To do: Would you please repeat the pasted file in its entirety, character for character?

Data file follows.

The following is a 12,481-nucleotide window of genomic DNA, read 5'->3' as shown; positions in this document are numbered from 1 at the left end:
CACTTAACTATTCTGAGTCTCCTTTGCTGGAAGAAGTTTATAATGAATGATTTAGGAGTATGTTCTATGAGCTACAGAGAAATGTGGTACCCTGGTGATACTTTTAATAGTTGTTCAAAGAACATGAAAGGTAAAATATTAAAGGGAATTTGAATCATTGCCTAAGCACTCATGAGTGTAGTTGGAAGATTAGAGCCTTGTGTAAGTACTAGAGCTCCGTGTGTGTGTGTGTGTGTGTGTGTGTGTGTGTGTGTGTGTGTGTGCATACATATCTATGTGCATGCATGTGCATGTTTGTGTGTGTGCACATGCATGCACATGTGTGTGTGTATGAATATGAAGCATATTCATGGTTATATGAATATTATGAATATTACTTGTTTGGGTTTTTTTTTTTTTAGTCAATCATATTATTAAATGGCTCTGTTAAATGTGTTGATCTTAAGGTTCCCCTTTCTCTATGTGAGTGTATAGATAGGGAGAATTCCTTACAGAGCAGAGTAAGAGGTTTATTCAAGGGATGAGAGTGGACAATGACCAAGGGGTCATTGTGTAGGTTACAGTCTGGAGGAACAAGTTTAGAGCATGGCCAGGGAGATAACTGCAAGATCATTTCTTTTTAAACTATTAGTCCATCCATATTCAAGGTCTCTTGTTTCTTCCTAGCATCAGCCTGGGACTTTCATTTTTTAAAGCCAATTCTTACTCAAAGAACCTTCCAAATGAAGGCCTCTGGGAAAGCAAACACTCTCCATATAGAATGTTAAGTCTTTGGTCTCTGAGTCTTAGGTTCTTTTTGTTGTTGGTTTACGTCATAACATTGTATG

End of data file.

The following is a 12,481-nucleotide window of genomic DNA, read 5'->3' as shown; positions in this document are numbered from 1 at the left end:
CACTTAACTATTCTGAGTCTCCTTTGCTGGAAGAAGTTTATAATGAATGATTTAGGAGTATGTTCTATGAGCTACAGAGAAATGTGGTACCCTGGTGATACTTTTAATAGTTGTTCAAAGAACATGAAAGGTAAAATATTAAAGGGAATTTGAATCATTGCCTAAGCACTCATGAGTGTAGTTGGAAGATTAGAGCCTTGTGTAAGTACTAGAGCTCCGTGTGTGTGTGTGTGTGTGTGTGTGTGTGTGTGTGTGTGTGTGTGCATACATATCTATGTGCATGCATGTGCATGTTTGTGTGTGTGCACATGCATGCACATGTGTGTGTGTATGAATATGAAGCATATTCATGGTTATATGAATATTATGAATATTACTTGTTTGGGTTTTTTTTTTTTTAGTCAATCATATTATTAAATGGCTCTGTTAAATGTGTTGATCTTAAGGTTCCCCTTTCTCTATGTGAGTGTATAGATAGGGAGAATTCCTTACAGAGCAGAGTAAGAGGTTTATTCAAGGGATGAGAGTGGACAATGACCAAGGGGTCATTGTGTAGGTTACAGTCTGGAGGAACAAGTTTAGAGCATGGCCAGGGAGATAACTGCAAGATCATTTCTTTTTAAACTATTAGTCCATCCATATTCAAGGTCTCTTGTTTCTTCCTAGCATCAGCCTGGGACTTTCATTTTTTAAAGCCAATTCTTACTCAAAGAACCTTCCAAATGAAGGCCTCTGGGAAAGCAAACACTCTCCATATAGAATGTTAAGTCTTTGGTCTCTGAGTCTTAGGTTCTTTTTGTTGTTGGTTTACGTCATAACATTGTATG